In most jazz performances, the melody, or head, is the pre-composed section of the song that allows the listener to identify the song. While it can sometimes seem like jazz musicians treat the melody of a song like a mere throwaway prelude to the improvised solos, melodies are an essential part of the experienced player’s toolbox. Most of the great jazz musicians are known as much for their interpretations of melodies as they are for their improvised solos.
In this class, we will focus on effective ways of learning, performing, and interpreting the melodies of American songbook standards. We will also examine methods for using the melody of a song as a basis for improvised solos. The ability to use thematic content from the melody in a solo can give your improvisations much greater depth and connection to the composition and help you avoid the stereotypical “running changes” which leads to similar-sounding solos on every song.
Anatomy of a Melody covers:
- in-depth analysis of the melody of the standard “Autumn Leaves”
- the importance of connecting the lyrics with learning, phrasing, and performing the melody instrumentally
- techniques that jazz musicians use to make an American songbook style melody into a jazz performance
- transcribed examples of jazz masters Chet Baker and Miles Davis performing “Autumn Leaves”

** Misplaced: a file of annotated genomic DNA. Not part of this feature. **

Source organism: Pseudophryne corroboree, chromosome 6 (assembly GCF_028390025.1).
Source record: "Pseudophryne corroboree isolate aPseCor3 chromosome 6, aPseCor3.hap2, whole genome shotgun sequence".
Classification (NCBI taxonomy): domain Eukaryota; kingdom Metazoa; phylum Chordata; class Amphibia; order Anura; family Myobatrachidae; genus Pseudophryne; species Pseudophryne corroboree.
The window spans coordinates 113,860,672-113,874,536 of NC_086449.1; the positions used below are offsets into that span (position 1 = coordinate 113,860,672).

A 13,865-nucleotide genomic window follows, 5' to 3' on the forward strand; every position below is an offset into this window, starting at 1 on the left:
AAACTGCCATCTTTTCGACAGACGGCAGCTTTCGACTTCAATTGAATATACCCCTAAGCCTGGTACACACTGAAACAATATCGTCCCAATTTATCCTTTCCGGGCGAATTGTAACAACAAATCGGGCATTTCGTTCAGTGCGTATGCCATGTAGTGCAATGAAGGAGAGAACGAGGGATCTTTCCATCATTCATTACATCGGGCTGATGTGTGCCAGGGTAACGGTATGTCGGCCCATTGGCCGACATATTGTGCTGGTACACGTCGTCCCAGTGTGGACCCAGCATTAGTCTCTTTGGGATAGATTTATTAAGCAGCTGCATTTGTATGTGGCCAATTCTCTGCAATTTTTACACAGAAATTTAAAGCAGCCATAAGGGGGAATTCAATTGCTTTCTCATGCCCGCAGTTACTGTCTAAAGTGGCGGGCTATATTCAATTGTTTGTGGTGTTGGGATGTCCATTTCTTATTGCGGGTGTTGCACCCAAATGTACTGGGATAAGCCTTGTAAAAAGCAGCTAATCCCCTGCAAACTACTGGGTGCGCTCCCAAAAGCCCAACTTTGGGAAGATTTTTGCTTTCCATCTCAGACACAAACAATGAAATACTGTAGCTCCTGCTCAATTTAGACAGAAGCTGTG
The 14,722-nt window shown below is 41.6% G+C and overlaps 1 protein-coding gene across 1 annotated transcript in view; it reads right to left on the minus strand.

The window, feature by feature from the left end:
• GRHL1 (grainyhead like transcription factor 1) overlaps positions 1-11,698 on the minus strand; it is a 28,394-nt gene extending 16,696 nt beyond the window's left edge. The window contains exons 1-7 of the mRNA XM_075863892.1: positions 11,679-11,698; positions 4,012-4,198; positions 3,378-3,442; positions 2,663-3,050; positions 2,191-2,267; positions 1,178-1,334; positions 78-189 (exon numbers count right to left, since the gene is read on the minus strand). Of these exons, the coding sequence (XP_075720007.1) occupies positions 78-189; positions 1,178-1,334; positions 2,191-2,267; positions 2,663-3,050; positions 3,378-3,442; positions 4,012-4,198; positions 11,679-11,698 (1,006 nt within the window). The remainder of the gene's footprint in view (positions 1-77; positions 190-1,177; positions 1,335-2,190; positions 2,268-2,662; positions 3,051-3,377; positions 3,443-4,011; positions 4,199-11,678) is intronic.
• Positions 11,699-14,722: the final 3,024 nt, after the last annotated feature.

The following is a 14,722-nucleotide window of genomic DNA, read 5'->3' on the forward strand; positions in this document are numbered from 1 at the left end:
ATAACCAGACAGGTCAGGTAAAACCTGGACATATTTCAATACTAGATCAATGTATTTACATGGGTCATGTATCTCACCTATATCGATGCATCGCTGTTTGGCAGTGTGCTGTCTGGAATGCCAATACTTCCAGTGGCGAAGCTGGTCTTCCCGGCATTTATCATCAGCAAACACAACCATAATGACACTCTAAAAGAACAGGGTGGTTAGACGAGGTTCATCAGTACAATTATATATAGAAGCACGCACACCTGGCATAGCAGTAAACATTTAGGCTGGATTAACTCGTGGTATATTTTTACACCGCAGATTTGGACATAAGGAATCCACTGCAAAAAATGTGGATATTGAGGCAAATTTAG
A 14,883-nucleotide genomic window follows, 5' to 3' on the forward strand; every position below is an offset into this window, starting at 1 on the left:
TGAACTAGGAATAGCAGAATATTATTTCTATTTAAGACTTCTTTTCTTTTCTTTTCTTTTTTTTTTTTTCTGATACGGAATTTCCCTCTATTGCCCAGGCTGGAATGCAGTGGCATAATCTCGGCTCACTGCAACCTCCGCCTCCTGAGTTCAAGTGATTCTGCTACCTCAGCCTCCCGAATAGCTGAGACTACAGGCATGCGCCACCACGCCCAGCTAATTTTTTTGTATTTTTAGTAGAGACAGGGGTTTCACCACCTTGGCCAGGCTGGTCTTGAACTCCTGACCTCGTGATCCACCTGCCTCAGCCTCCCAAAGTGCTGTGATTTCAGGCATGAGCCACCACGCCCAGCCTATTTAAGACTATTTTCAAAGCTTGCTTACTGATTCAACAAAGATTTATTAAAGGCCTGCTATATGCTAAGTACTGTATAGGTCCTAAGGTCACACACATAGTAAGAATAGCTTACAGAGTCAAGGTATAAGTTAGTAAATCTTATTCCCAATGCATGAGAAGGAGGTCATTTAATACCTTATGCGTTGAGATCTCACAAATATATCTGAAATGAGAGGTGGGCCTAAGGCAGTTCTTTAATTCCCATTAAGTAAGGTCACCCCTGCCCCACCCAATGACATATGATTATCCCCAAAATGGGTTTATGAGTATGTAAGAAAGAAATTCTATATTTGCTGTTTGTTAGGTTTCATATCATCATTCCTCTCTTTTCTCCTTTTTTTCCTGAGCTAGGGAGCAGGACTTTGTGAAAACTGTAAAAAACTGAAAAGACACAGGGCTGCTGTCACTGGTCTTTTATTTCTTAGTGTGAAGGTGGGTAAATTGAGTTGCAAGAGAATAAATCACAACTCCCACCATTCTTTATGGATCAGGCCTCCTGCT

- application of Baker’s and Davis’ techniques to your own performance
- examination of techniques such as rhythmic anticipation, back phrasing, interspersing improvised phrases, using shading devices, and changing melody notes
- scale exercises across three strings to encourage a more melodic approach to improvised phrases
- using intervallic and rhythmic motifs from the melody in your improvised phrases
- use of compositional techniques such as inversion, rhythmic displacement, and rhythmic reversal
- example etude using the above techniques to improvise a new melody
- 68 minute running time
- includes 12 pages of written examples and exercises
- includes backing tracks for musical examples, plus full-length backing tracks for practice
- All musical examples from the video are provided in music notation and tablature.
- Each example performance is shown in close-up view and titled and numbered for easy navigation.
Running time: 1hr 8minutes